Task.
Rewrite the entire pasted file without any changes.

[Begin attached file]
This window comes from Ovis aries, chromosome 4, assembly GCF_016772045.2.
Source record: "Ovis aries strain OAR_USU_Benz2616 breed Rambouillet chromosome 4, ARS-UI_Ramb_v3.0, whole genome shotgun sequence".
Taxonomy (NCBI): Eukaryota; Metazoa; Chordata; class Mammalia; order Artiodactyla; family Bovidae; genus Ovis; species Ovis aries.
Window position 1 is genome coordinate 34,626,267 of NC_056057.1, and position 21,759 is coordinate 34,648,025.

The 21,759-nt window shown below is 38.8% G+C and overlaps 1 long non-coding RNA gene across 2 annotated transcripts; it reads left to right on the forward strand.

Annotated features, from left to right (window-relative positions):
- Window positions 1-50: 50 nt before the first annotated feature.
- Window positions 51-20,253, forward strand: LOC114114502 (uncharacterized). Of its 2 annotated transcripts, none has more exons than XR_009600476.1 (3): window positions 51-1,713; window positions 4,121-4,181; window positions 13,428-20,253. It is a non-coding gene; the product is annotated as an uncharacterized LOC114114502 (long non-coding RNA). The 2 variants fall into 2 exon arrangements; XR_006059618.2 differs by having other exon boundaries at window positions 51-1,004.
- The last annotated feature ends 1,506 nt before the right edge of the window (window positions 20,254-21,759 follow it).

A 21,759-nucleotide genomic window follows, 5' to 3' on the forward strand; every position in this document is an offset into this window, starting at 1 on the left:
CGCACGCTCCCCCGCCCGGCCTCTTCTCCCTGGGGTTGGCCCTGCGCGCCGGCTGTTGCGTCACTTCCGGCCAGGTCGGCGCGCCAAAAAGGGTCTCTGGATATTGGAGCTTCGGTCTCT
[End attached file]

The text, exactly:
This window comes from Ovis aries, chromosome 4, assembly GCF_016772045.2.
Source record: "Ovis aries strain OAR_USU_Benz2616 breed Rambouillet chromosome 4, ARS-UI_Ramb_v3.0, whole genome shotgun sequence".
Taxonomy (NCBI): Eukaryota; Metazoa; Chordata; class Mammalia; order Artiodactyla; family Bovidae; genus Ovis; species Ovis aries.
Window position 1 is genome coordinate 34,626,267 of NC_056057.1, and position 21,759 is coordinate 34,648,025.

The 21,759-nt window shown below is 38.8% G+C and overlaps 1 long non-coding RNA gene across 2 annotated transcripts; it reads left to right on the forward strand.

Annotated features, from left to right (window-relative positions):
- Window positions 1-50: 50 nt before the first annotated feature.
- Window positions 51-20,253, forward strand: LOC114114502 (uncharacterized). Of its 2 annotated transcripts, none has more exons than XR_009600476.1 (3): window positions 51-1,713; window positions 4,121-4,181; window positions 13,428-20,253. It is a non-coding gene; the product is annotated as an uncharacterized LOC114114502 (long non-coding RNA). The 2 variants fall into 2 exon arrangements; XR_006059618.2 differs by having other exon boundaries at window positions 51-1,004.
- The last annotated feature ends 1,506 nt before the right edge of the window (window positions 20,254-21,759 follow it).

A 21,759-nucleotide genomic window follows, 5' to 3' on the forward strand; every position in this document is an offset into this window, starting at 1 on the left:
CGCACGCTCCCCCGCCCGGCCTCTTCTCCCTGGGGTTGGCCCTGCGCGCCGGCTGTTGCGTCACTTCCGGCCAGGTCGGCGCGCCAAAAAGGGTCTCTGGATATTGGAGCTTCGGTCTCT